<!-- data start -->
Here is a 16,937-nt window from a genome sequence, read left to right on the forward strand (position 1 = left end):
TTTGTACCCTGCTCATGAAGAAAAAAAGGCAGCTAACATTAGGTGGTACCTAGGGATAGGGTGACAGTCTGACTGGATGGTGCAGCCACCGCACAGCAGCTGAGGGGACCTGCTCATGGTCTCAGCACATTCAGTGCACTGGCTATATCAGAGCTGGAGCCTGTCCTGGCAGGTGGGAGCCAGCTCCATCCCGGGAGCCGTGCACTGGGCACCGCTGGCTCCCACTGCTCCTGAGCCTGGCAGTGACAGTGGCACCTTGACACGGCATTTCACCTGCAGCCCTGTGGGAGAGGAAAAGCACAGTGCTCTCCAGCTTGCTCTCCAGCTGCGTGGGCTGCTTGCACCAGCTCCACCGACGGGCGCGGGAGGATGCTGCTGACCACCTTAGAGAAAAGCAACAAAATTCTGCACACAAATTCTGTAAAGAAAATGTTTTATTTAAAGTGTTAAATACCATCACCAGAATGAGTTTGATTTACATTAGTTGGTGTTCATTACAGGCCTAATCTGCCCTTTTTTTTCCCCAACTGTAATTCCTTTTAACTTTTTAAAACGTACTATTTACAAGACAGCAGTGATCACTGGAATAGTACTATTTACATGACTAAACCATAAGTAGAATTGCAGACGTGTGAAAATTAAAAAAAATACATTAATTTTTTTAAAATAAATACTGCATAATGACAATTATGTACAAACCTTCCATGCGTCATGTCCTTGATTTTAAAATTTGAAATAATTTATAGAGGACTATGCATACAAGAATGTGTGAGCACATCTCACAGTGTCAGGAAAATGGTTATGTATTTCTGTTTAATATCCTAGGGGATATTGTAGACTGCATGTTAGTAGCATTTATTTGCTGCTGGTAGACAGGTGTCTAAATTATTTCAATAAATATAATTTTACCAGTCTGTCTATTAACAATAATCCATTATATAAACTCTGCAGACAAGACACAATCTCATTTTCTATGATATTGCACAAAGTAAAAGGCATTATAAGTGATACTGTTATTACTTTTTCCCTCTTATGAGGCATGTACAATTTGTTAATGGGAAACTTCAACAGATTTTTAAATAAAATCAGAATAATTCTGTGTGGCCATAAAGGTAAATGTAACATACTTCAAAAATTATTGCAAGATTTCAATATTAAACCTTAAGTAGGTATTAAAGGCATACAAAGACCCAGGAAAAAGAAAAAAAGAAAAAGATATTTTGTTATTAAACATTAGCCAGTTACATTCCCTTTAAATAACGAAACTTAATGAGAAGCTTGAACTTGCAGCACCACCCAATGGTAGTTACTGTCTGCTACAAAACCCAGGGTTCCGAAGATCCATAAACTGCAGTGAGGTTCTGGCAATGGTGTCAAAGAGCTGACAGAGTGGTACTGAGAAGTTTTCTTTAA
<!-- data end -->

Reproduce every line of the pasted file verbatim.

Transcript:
Here is a 16,937-nt window from a genome sequence, read left to right on the forward strand (position 1 = left end):
TTTGTACCCTGCTCATGAAGAAAAAAAGGCAGCTAACATTAGGTGGTACCTAGGGATAGGGTGACAGTCTGACTGGATGGTGCAGCCACCGCACAGCAGCTGAGGGGACCTGCTCATGGTCTCAGCACATTCAGTGCACTGGCTATATCAGAGCTGGAGCCTGTCCTGGCAGGTGGGAGCCAGCTCCATCCCGGGAGCCGTGCACTGGGCACCGCTGGCTCCCACTGCTCCTGAGCCTGGCAGTGACAGTGGCACCTTGACACGGCATTTCACCTGCAGCCCTGTGGGAGAGGAAAAGCACAGTGCTCTCCAGCTTGCTCTCCAGCTGCGTGGGCTGCTTGCACCAGCTCCACCGACGGGCGCGGGAGGATGCTGCTGACCACCTTAGAGAAAAGCAACAAAATTCTGCACACAAATTCTGTAAAGAAAATGTTTTATTTAAAGTGTTAAATACCATCACCAGAATGAGTTTGATTTACATTAGTTGGTGTTCATTACAGGCCTAATCTGCCCTTTTTTTTCCCCAACTGTAATTCCTTTTAACTTTTTAAAACGTACTATTTACAAGACAGCAGTGATCACTGGAATAGTACTATTTACATGACTAAACCATAAGTAGAATTGCAGACGTGTGAAAATTAAAAAAAATACATTAATTTTTTTAAAATAAATACTGCATAATGACAATTATGTACAAACCTTCCATGCGTCATGTCCTTGATTTTAAAATTTGAAATAATTTATAGAGGACTATGCATACAAGAATGTGTGAGCACATCTCACAGTGTCAGGAAAATGGTTATGTATTTCTGTTTAATATCCTAGGGGATATTGTAGACTGCATGTTAGTAGCATTTATTTGCTGCTGGTAGACAGGTGTCTAAATTATTTCAATAAATATAATTTTACCAGTCTGTCTATTAACAATAATCCATTATATAAACTCTGCAGACAAGACACAATCTCATTTTCTATGATATTGCACAAAGTAAAAGGCATTATAAGTGATACTGTTATTACTTTTTCCCTCTTATGAGGCATGTACAATTTGTTAATGGGAAACTTCAACAGATTTTTAAATAAAATCAGAATAATTCTGTGTGGCCATAAAGGTAAATGTAACATACTTCAAAAATTATTGCAAGATTTCAATATTAAACCTTAAGTAGGTATTAAAGGCATACAAAGACCCAGGAAAAAGAAAAAAAGAAAAAGATATTTTGTTATTAAACATTAGCCAGTTACATTCCCTTTAAATAACGAAACTTAATGAGAAGCTTGAACTTGCAGCACCACCCAATGGTAGTTACTGTCTGCTACAAAACCCAGGGTTCCGAAGATCCATAAACTGCAGTGAGGTTCTGGCAATGGTGTCAAAGAGCTGACAGAGTGGTACTGAGAAGTTTTCTTTAA